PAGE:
After a week of relative silence on guns after the deadly Florida school shooting, President Trump moved to take action on gun violence without antagonizing his pro-gun base, reports Politico. It wasn’t by accident that two moves — authorizing a crackdown on “bump stocks” and signaling support for a stronger background check system — are backed by the National Rifle Association. They would allow Trump, who spent much of the last weekend at Mar-a-Lago watching cable news coverage of the shooting’s aftermath, to say he’s taking action. Pacifying gun-control advocates without stirring up his core supporters will be a high-wire act for Trump. Even if he manages to pull it off — gun-control advocates will never be satisfied with the background checks bill the White House is getting behind — he’ll have to contend with Republicans in Congress who want to loosen gun control laws, not strengthen them. (Trump meets Wednesday with students, parents and teachers affected by mass shootings in Parkland, Fl., Newtown, Ct., and Colorado’s Columbine).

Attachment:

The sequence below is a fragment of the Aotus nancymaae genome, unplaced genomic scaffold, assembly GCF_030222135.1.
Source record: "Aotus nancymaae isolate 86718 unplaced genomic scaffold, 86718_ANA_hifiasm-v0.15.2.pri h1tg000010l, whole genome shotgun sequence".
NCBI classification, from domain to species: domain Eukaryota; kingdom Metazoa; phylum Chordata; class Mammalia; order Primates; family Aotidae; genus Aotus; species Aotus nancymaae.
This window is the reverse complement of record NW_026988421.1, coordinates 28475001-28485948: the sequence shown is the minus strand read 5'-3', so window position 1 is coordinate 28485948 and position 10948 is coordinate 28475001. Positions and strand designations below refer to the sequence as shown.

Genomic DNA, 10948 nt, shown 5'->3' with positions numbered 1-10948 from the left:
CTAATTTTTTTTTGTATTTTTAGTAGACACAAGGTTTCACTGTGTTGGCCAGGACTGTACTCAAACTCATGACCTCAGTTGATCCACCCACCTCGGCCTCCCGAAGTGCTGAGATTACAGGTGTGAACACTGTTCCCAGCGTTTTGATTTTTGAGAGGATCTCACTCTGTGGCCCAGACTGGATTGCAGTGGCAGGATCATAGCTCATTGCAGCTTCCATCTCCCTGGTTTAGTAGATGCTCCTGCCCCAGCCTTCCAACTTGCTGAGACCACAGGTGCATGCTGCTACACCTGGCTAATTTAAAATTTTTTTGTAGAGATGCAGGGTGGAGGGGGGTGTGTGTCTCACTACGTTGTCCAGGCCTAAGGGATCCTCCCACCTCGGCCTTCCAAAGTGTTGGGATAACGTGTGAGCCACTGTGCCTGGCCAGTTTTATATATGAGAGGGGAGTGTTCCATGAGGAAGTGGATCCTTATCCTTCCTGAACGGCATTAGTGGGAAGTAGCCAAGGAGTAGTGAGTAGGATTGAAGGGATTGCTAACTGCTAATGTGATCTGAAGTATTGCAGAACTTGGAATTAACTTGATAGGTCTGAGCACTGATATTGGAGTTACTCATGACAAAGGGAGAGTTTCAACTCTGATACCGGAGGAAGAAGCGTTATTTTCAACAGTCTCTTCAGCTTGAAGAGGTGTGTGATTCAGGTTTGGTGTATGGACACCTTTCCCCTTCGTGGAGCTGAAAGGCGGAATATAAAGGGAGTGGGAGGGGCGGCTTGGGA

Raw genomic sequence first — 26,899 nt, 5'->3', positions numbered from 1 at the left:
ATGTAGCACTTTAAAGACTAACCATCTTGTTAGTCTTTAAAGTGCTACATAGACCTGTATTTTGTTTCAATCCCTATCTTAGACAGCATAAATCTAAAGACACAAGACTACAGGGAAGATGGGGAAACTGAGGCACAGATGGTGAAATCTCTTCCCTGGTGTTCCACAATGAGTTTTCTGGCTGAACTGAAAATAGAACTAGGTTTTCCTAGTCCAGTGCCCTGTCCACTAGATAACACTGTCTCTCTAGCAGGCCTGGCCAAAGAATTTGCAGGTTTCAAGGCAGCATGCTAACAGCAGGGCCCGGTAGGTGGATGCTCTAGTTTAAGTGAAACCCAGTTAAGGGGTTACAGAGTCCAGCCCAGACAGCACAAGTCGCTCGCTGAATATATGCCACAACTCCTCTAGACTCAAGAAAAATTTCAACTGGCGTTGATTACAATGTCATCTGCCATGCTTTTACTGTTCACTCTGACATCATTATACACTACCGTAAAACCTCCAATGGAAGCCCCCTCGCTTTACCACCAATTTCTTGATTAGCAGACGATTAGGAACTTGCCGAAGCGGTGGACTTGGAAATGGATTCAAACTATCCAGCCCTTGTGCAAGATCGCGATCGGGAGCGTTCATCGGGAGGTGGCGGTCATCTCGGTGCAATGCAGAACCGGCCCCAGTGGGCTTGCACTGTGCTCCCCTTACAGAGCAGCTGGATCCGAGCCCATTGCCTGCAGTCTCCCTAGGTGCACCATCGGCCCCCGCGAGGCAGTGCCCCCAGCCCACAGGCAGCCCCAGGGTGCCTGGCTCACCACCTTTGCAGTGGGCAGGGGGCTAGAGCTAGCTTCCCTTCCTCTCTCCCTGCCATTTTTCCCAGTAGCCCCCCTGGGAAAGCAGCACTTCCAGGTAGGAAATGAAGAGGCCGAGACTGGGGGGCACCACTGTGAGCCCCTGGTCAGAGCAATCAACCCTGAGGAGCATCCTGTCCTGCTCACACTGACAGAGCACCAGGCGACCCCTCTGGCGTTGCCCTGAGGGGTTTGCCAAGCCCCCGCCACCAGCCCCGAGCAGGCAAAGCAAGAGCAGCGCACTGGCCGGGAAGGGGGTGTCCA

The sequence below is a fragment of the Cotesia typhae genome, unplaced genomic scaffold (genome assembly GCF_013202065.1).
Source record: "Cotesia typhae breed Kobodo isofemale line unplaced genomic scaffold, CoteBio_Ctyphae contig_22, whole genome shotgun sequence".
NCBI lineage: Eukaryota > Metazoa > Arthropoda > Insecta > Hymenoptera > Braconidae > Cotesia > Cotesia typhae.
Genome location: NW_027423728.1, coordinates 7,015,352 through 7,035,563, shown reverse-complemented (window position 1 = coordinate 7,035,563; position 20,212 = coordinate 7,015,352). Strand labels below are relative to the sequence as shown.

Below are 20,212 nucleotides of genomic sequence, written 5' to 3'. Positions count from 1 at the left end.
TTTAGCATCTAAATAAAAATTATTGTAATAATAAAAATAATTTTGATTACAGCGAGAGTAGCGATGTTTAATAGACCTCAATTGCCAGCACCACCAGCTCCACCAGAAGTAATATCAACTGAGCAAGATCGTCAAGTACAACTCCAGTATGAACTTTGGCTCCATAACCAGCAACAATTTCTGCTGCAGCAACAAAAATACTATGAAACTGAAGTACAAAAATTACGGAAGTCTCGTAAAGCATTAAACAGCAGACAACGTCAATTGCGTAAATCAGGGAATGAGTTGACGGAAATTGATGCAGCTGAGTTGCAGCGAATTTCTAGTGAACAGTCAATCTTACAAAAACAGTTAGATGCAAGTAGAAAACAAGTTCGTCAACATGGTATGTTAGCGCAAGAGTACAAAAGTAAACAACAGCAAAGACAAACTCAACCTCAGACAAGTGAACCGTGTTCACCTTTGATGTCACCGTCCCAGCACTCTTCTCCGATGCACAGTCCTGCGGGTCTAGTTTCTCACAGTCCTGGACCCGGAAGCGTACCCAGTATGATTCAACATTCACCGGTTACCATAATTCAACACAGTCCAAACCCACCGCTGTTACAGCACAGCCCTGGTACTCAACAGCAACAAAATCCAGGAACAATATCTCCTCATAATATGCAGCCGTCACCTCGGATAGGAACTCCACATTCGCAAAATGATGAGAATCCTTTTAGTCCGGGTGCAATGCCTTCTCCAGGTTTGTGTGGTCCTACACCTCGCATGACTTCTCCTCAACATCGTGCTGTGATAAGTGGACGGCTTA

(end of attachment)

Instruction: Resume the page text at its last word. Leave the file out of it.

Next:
A House-passed bill pairs narrow background check changes with concealed-carry reciprocity legislation. The bill, a top NRA priority, would allow gun owners with concealed-carry permits in their home states to carry guns into states without them. Pro-gun conservatives are beating the same drum. Radio host Rush Limbaugh said on “Fox News Sunday” that “the solution is we need concealed carry in these schools.” As gun-control protests ramp up and Republicans dig in, where Trump will come down is an open question. White House press secretary Sarah Huckabee Sanders said he is open to a range of options, including an assault weapons ban and raising the minimum age for purchasing AR-15s. Trump has been all over the map on guns, endorsing an assault weapons ban in 2000 and winning the NRA’s highest rating in the presidential campaign.